U.S. President Donald Trump’s response to the recent chemical attack in Syria would keep the U.S. presence in the region while also deepening the crisis.
Washington should consider Ankara as an important ally instead of depending on terrorist organizations since it has proven its determination and success on the ground.
While Saudi Crown Prince Mohammed bin Salman has alienated regional countries, he is trying to obtain support from the West for a new regime in Saudi Arabia.
Critics would like to blame shifts in Turkish foreign policy on ideology, but it’s national interest that drives Ankara’s key decisions.
“Let’s make one thing clear: Turkey’s decision to work more closely with Russia without severing its ties to the Western alliance was not an act of opportunism. The United States, the European Union and NATO created this situation by failing to treat Turkey like an ally for the past five years.”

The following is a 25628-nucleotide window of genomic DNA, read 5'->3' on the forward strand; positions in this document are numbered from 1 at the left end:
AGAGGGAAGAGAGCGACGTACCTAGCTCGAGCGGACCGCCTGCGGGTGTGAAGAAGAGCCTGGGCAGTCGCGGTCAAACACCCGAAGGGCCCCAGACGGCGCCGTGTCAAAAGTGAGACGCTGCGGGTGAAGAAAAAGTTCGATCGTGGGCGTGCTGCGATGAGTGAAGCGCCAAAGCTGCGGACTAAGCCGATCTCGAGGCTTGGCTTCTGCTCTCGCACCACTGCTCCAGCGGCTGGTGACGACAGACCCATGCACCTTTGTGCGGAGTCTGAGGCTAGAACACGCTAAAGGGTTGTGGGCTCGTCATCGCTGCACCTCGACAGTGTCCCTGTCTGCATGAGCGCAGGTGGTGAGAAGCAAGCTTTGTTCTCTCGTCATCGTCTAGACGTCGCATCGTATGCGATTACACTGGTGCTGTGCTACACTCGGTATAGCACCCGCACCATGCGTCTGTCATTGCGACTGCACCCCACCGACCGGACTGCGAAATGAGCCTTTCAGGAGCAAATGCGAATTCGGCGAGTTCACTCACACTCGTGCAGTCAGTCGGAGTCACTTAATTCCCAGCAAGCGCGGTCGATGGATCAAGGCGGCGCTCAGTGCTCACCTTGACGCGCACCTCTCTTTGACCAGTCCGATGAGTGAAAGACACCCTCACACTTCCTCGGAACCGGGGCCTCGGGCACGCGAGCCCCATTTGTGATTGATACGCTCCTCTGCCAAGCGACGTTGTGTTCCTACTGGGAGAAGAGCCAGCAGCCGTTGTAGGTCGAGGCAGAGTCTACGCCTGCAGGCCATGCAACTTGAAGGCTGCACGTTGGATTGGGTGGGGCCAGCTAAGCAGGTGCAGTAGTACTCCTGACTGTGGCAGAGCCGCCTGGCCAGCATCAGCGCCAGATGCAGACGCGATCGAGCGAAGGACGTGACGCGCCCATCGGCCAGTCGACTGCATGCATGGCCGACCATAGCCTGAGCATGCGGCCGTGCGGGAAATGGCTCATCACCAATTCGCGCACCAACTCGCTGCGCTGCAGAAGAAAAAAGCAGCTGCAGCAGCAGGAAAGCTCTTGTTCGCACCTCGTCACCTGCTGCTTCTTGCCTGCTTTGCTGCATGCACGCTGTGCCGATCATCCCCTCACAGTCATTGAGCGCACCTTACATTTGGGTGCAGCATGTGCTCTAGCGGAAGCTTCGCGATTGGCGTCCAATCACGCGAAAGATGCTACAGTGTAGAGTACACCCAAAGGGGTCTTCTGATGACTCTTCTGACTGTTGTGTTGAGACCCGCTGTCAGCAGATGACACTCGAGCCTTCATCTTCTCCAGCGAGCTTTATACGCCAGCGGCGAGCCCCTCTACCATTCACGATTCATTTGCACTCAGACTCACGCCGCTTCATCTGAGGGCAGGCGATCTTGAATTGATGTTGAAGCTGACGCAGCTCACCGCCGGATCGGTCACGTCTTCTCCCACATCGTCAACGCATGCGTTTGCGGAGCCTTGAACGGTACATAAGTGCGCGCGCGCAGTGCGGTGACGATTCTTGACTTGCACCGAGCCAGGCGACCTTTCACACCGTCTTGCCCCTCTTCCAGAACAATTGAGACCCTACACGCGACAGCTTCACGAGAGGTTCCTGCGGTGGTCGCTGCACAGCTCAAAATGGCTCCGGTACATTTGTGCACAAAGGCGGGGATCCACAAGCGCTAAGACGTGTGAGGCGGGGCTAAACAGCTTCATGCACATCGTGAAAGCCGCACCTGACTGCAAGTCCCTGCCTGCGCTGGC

The international community and the U.S. fail to be a deterrent to prevent the brutal dictatorship in Damascus from further chemical attacks on civilians in Ghouta.
The ambiguity of the U.S.’s Syria policy generates many questions and concerns for all in the Middle East.
“Akkuyu will lead the way in Turkey’s quest to enter the global league of countries possessing and utilizing nuclear technology, and it will soon be followed by two more nuclear plants.”
“Without denying the complexities of the Syrian war in its current state, the Ankara summit was an important step to clear Syria from all terrorist elements and facilitate the political process that will give the Syrian people their freedom, peace, stability and dignity.”
The chaotic divergence in the U.S. administration aside, Washington has no complete policy for Syria.